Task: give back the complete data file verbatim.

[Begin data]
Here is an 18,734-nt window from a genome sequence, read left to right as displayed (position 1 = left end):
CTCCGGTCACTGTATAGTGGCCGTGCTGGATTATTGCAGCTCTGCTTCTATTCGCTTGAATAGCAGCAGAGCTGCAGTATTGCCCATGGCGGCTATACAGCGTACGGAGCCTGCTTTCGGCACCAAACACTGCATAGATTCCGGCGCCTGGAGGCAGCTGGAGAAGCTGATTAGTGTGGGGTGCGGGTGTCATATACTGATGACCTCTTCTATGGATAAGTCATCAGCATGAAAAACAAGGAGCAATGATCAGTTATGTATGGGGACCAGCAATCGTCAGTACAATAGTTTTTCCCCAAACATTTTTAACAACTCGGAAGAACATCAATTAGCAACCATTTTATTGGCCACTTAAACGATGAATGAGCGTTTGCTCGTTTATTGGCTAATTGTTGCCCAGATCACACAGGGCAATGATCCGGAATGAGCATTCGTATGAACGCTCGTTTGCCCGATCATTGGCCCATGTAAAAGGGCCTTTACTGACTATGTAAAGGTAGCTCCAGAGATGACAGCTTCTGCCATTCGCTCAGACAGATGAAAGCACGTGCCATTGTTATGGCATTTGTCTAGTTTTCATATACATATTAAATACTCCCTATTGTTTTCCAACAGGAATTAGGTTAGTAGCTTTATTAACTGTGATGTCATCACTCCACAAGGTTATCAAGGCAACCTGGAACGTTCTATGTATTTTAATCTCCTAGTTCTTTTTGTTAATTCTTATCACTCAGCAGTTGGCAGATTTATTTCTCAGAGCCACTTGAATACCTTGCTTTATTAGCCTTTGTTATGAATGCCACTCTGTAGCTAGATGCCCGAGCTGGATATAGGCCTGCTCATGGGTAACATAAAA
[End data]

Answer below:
Here is an 18,734-nt window from a genome sequence, read left to right as displayed (position 1 = left end):
CTCCGGTCACTGTATAGTGGCCGTGCTGGATTATTGCAGCTCTGCTTCTATTCGCTTGAATAGCAGCAGAGCTGCAGTATTGCCCATGGCGGCTATACAGCGTACGGAGCCTGCTTTCGGCACCAAACACTGCATAGATTCCGGCGCCTGGAGGCAGCTGGAGAAGCTGATTAGTGTGGGGTGCGGGTGTCATATACTGATGACCTCTTCTATGGATAAGTCATCAGCATGAAAAACAAGGAGCAATGATCAGTTATGTATGGGGACCAGCAATCGTCAGTACAATAGTTTTTCCCCAAACATTTTTAACAACTCGGAAGAACATCAATTAGCAACCATTTTATTGGCCACTTAAACGATGAATGAGCGTTTGCTCGTTTATTGGCTAATTGTTGCCCAGATCACACAGGGCAATGATCCGGAATGAGCATTCGTATGAACGCTCGTTTGCCCGATCATTGGCCCATGTAAAAGGGCCTTTACTGACTATGTAAAGGTAGCTCCAGAGATGACAGCTTCTGCCATTCGCTCAGACAGATGAAAGCACGTGCCATTGTTATGGCATTTGTCTAGTTTTCATATACATATTAAATACTCCCTATTGTTTTCCAACAGGAATTAGGTTAGTAGCTTTATTAACTGTGATGTCATCACTCCACAAGGTTATCAAGGCAACCTGGAACGTTCTATGTATTTTAATCTCCTAGTTCTTTTTGTTAATTCTTATCACTCAGCAGTTGGCAGATTTATTTCTCAGAGCCACTTGAATACCTTGCTTTATTAGCCTTTGTTATGAATGCCACTCTGTAGCTAGATGCCCGAGCTGGATATAGGCCTGCTCATGGGTAACATAAAA